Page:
Tshwane’s first separation-at-source project in a public space signals success

17th May 2024 By: Sabrina Jardim - Creamer Media Online Writer

Tshwane’s first separation-at-source project in a public space signals success

A separation-at-source recycling campaign, called S@S, at Tshwane’s public Fountains Valley Resort – a collaboration between the City of Tshwane and producer responsibility organisation Petco – is being described by officials as a success, with plans to extend it to other resorts and public areas in the city.

Since February, visitors to the Fountains Valley Resort have been greeted by 12 large colour-coded and labelled recycling bins as part of the city’s first S@S recycling campaign in a public space.

Through the campaign, resort visitors can drop their empty aluminium cans, plastic, paper and glass packaging waste from the food and beverages they consume into the appropriate recycling bins.

“The primary objective of this initiative is to instigate a shift in human behaviour. We anticipate that the habit of separating recyclables, cultivated at the resort, will extend beyond its premises and be embraced in homes and workplaces as well,” says Petco regional recycling manager for collections and training projects Tlou Sebola.

Petco says the S@S bins are encouraging resort visitors to recycle while also achieving other crucial goals. These include diverting recyclable waste from the city’s landfills, as well as improving the quality of the recyclable materials which are separated out – since they do not get contaminated by the non-recyclable, mostly organic, residual waste.

The organisation explains that sorting the recyclable materials also helps waste pickers who receive better payment for collecting cleaner materials, separated according to type.

Petco has also been holding education and training workshops with the Fountains Valley Resort staff to ensure the S@S project – one of a number that Petco is rolling out with its partners nationwide – is well managed.

At the launch of the project in mid-April, Councillor Ziyanda Zwane said that, like much of South Africa, the City of Tshwane was running out of landfill space at its four main landfill sites.

“It is of crucial importance that we separate our waste so that we enhance our recycling efforts. We are looking forward to rolling this out to every corner of the city, to ensure we minimise the waste that is going to our landfills,” said Zwane.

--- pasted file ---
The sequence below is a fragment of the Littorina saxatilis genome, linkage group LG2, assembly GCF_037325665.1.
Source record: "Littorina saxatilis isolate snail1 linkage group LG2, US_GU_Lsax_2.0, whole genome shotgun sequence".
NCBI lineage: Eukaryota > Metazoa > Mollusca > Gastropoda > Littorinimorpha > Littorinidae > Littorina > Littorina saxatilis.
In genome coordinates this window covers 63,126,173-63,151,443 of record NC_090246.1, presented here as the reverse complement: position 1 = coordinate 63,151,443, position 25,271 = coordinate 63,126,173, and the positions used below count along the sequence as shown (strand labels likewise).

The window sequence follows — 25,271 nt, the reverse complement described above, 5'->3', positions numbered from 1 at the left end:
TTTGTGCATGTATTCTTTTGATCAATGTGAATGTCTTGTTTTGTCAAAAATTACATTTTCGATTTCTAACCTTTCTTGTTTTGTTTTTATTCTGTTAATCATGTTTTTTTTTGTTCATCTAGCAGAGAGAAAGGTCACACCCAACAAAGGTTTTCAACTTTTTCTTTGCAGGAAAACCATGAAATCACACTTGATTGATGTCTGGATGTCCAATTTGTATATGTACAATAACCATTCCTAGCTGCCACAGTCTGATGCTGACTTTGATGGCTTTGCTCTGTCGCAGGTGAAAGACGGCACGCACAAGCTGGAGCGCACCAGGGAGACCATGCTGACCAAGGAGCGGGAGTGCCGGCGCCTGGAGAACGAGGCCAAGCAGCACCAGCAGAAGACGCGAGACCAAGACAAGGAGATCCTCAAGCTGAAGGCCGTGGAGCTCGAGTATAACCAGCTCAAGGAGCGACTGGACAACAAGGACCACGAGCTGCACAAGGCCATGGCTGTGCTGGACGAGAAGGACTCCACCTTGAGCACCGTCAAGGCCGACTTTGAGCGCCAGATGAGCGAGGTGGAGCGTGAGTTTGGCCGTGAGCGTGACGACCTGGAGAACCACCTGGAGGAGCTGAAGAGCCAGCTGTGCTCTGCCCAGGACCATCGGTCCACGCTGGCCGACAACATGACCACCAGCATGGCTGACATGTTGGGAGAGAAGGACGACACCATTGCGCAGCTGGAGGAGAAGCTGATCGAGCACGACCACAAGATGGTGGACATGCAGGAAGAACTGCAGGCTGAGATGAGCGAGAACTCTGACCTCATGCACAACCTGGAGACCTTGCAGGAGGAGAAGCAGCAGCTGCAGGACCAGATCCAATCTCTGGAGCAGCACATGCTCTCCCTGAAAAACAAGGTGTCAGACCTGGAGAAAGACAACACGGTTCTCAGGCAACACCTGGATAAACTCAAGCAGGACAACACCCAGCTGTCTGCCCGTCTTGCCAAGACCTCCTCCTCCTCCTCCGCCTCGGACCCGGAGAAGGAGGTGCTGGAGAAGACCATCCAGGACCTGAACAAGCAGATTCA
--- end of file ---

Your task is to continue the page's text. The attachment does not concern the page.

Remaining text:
According to parks officials, much of the waste generated at the city’s resorts was recyclable.

Broadening the project to other resorts would enable the city to enlist the help of cooperatives who had experience and passion for collection and recycling, officials said.

Moreover, Sebola explained that the 12 large recycling bins dotted around the Fountains Valley Resort were also made from materials many would consider waste.

“The bins were primarily made from poly-aluminium – a mixture of plastic and aluminium pellets – extracted from recycled liquid board cartons which were used to package fruit juice, milk and custard,” said Sebola.

The manufacture of the 12 bins “utilised 2.5 t of poly-aluminium and polyethylene film. This translates to 750 000 one-litre cartons which were diverted from landfill,” said Infinite Industries CEO Maggie Infante. Infinite Industries manufactured the bins.

These cartons are one of the waste streams that Petco administers an extended producer responsibility scheme for. By making new products from recycled materials – such as the S@S bins – it stimulates demand for collection of the cartons within the value chain, explained Sebola.

Petco CEO Cheri Scholtz said waste management was a huge challenge for most South African towns and cities, but that good waste management offered many long-term socioeconomic benefits, including a cleaner environment, healthier communities and an increase in tourism.

“There are many pressing demands on municipal funding. Public-private partnership is one way to move forward, and it is our collective responsibility to help find solutions,” said Scholtz, adding that there was no one-size-fits-all solution.

“It’s a complex landscape, but we have to divert valuable materials that have recyclable potential away from landfill. Together, we can make the necessary system changes. It won’t be instant, but it is urgent.”